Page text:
Soil tillage and sugarcane planting: an assessment of cost and economic viability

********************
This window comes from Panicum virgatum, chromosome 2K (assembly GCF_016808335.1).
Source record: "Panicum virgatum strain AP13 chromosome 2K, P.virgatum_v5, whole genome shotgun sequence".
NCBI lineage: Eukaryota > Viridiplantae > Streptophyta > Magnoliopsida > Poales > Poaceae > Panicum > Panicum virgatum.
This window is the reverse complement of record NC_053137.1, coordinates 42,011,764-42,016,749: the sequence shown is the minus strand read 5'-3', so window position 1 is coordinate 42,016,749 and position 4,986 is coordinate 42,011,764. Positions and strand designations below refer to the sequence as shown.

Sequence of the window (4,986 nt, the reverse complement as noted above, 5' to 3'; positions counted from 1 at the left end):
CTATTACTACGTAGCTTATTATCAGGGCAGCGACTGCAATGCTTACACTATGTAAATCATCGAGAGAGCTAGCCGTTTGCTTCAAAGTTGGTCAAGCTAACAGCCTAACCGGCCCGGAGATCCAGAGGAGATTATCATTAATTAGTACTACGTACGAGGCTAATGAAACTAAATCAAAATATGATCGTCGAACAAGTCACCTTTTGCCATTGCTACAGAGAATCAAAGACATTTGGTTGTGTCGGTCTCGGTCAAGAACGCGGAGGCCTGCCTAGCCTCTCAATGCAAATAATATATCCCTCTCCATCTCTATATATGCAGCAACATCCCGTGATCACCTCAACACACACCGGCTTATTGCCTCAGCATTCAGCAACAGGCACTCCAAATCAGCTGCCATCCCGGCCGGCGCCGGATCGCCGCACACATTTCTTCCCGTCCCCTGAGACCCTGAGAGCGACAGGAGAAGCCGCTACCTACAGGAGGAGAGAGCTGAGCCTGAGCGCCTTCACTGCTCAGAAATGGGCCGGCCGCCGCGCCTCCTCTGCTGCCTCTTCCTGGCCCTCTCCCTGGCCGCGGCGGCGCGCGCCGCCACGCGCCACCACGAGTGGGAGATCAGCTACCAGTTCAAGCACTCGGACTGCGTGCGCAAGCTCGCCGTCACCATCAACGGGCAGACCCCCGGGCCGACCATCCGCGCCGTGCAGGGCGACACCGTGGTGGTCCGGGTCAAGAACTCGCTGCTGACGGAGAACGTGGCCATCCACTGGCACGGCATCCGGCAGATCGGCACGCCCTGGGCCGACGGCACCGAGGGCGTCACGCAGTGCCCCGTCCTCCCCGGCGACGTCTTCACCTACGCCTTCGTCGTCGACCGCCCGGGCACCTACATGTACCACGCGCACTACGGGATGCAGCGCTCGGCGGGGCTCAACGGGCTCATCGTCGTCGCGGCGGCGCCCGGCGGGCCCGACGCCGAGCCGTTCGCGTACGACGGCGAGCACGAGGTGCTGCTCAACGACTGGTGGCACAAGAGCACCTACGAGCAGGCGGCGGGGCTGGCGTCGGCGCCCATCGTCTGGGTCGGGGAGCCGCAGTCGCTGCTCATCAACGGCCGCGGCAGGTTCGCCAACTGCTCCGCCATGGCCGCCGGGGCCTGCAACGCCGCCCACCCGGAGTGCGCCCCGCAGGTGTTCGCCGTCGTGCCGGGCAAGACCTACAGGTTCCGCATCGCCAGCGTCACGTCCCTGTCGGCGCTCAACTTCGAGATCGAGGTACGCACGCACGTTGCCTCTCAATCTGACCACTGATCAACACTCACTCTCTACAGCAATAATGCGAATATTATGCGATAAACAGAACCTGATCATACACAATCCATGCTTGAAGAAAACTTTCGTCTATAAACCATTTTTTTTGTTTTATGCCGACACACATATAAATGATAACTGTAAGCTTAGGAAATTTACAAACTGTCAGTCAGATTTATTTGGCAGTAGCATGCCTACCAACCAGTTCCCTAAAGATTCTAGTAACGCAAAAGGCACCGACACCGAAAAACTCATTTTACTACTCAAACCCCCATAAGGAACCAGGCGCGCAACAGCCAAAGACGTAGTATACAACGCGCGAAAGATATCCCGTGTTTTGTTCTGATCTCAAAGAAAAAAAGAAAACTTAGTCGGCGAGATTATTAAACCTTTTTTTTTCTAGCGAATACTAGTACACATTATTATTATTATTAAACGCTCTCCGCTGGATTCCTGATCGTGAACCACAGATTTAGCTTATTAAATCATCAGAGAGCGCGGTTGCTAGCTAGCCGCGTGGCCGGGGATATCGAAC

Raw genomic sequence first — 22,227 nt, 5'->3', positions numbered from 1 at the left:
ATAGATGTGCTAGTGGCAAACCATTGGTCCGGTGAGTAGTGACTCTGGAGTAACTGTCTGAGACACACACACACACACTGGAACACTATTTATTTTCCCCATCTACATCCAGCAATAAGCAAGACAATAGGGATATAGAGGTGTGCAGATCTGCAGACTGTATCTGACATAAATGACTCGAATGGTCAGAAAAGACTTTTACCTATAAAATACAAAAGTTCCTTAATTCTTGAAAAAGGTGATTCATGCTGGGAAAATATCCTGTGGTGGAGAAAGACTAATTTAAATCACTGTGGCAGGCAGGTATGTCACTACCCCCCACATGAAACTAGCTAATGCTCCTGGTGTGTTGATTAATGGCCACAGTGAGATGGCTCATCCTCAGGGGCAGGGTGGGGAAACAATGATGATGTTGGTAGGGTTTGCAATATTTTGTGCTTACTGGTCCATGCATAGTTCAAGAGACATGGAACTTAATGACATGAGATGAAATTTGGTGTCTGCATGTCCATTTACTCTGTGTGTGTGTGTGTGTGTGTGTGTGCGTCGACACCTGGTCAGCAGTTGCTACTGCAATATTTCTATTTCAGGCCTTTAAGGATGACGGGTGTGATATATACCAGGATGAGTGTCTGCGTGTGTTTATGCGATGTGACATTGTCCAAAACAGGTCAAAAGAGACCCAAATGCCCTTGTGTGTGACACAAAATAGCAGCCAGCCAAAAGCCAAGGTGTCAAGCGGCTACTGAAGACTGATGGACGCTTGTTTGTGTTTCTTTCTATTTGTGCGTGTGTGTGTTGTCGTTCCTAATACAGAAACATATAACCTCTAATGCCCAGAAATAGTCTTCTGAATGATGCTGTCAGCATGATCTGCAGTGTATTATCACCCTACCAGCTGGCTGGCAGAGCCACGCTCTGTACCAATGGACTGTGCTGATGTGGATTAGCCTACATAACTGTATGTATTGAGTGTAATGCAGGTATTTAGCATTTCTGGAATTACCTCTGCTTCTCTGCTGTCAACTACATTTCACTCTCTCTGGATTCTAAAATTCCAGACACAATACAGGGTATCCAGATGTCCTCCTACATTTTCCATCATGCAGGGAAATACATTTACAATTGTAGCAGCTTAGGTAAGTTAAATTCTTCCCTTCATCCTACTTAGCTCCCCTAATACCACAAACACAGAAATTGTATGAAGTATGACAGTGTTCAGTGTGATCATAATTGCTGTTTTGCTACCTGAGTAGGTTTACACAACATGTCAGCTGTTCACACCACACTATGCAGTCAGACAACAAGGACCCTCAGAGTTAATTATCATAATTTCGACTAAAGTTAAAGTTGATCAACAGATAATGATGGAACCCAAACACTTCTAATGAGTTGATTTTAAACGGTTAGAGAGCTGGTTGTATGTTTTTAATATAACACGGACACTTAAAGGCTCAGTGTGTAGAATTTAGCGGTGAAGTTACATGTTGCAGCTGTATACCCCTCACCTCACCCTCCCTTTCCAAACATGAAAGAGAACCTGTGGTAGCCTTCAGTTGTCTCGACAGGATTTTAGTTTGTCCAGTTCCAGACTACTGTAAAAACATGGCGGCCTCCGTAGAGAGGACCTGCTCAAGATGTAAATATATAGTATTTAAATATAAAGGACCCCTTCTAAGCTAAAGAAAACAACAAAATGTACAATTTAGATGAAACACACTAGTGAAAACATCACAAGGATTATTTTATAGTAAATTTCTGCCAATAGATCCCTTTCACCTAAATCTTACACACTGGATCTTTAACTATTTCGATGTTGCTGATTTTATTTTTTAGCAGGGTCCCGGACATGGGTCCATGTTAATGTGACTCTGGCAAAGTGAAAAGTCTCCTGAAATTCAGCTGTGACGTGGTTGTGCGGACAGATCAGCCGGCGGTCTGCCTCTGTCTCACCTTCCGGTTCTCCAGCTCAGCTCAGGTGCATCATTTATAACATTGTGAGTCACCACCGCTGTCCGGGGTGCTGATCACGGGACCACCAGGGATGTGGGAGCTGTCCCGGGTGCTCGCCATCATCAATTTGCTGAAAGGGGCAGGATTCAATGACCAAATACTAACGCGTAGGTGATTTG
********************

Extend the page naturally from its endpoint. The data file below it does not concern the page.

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Yield and profitability levels in sugarcane crops demonstrate the importance of the agricultural practices adopted, especially for soil preparation and planting systems. This study evaluated the costs involved in 40 alternative methods for the establishment of sugarcane crops resulting from the combination of eight soil preparation systems and five planting options, followed by an assessment of the economic viability of sugarcane production for suppliers and sugar mills. Data were collected from 31 sugar mills and 42 suppliers in São Paulo State, Brazil, from the 2016/17 season. The cost analysis and discounted cash flow analysis were used to calculate economic viability. Localized soil preparation with a fixed application rate of inputs (soil amendments) and mechanized planting with a variable application rate of fertilizers were the least costly systems to establish the sugarcane crop. Regarding the sugarcane establishment system, the medium–sized sugar mills were the most economically viable when compared to independent sugarcane producers. There was no significant difference in cost to establish sugarcane crops across the various sized groups of suppliers and we identified that costs rose as the size of the sugar mills increased.